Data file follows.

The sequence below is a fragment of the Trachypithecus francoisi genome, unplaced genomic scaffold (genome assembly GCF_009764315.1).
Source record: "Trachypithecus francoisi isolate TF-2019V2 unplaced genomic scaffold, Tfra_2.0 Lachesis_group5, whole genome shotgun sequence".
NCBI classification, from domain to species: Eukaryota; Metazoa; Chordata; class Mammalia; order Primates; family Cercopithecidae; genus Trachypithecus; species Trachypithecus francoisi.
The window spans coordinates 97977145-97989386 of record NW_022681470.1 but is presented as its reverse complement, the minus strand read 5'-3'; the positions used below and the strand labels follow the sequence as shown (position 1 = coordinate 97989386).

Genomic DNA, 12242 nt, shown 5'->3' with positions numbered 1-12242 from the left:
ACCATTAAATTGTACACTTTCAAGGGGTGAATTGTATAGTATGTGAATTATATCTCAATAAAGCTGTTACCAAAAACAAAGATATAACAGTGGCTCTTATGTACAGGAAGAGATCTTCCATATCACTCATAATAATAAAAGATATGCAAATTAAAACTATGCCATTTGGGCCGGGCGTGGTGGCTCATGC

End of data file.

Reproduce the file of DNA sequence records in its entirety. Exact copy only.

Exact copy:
The sequence below is a fragment of the Trachypithecus francoisi genome, unplaced genomic scaffold (genome assembly GCF_009764315.1).
Source record: "Trachypithecus francoisi isolate TF-2019V2 unplaced genomic scaffold, Tfra_2.0 Lachesis_group5, whole genome shotgun sequence".
NCBI classification, from domain to species: Eukaryota; Metazoa; Chordata; class Mammalia; order Primates; family Cercopithecidae; genus Trachypithecus; species Trachypithecus francoisi.
The window spans coordinates 97977145-97989386 of record NW_022681470.1 but is presented as its reverse complement, the minus strand read 5'-3'; the positions used below and the strand labels follow the sequence as shown (position 1 = coordinate 97989386).

Genomic DNA, 12242 nt, shown 5'->3' with positions numbered 1-12242 from the left:
ACCATTAAATTGTACACTTTCAAGGGGTGAATTGTATAGTATGTGAATTATATCTCAATAAAGCTGTTACCAAAAACAAAGATATAACAGTGGCTCTTATGTACAGGAAGAGATCTTCCATATCACTCATAATAATAAAAGATATGCAAATTAAAACTATGCCATTTGGGCCGGGCGTGGTGGCTCATGC